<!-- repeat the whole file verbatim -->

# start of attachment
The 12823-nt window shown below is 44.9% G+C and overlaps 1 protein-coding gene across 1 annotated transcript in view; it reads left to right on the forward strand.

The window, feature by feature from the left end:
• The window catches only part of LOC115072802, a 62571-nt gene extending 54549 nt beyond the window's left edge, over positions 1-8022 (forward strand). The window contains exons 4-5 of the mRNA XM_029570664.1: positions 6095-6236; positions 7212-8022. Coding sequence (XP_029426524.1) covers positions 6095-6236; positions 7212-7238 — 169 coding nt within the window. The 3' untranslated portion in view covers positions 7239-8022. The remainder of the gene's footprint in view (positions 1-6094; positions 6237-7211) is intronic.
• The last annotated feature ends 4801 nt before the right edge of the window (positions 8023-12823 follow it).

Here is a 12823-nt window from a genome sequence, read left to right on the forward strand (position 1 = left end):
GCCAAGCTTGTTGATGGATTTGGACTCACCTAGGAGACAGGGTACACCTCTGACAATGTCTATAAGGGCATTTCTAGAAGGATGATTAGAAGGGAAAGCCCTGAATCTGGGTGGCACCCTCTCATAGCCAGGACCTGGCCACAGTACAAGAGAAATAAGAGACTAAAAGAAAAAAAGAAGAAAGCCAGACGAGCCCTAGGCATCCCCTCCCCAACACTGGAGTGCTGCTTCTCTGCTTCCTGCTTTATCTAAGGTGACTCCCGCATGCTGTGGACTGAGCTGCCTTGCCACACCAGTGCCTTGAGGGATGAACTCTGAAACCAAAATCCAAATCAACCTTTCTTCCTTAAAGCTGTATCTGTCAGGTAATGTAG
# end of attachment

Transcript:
The 12823-nt window shown below is 44.9% G+C and overlaps 1 protein-coding gene across 1 annotated transcript in view; it reads left to right on the forward strand.

The window, feature by feature from the left end:
• The window catches only part of LOC115072802, a 62571-nt gene extending 54549 nt beyond the window's left edge, over positions 1-8022 (forward strand). The window contains exons 4-5 of the mRNA XM_029570664.1: positions 6095-6236; positions 7212-8022. Coding sequence (XP_029426524.1) covers positions 6095-6236; positions 7212-7238 — 169 coding nt within the window. The 3' untranslated portion in view covers positions 7239-8022. The remainder of the gene's footprint in view (positions 1-6094; positions 6237-7211) is intronic.
• The last annotated feature ends 4801 nt before the right edge of the window (positions 8023-12823 follow it).

Here is a 12823-nt window from a genome sequence, read left to right on the forward strand (position 1 = left end):
GCCAAGCTTGTTGATGGATTTGGACTCACCTAGGAGACAGGGTACACCTCTGACAATGTCTATAAGGGCATTTCTAGAAGGATGATTAGAAGGGAAAGCCCTGAATCTGGGTGGCACCCTCTCATAGCCAGGACCTGGCCACAGTACAAGAGAAATAAGAGACTAAAAGAAAAAAAGAAGAAAGCCAGACGAGCCCTAGGCATCCCCTCCCCAACACTGGAGTGCTGCTTCTCTGCTTCCTGCTTTATCTAAGGTGACTCCCGCATGCTGTGGACTGAGCTGCCTTGCCACACCAGTGCCTTGAGGGATGAACTCTGAAACCAAAATCCAAATCAACCTTTCTTCCTTAAAGCTGTATCTGTCAGGTAATGTAG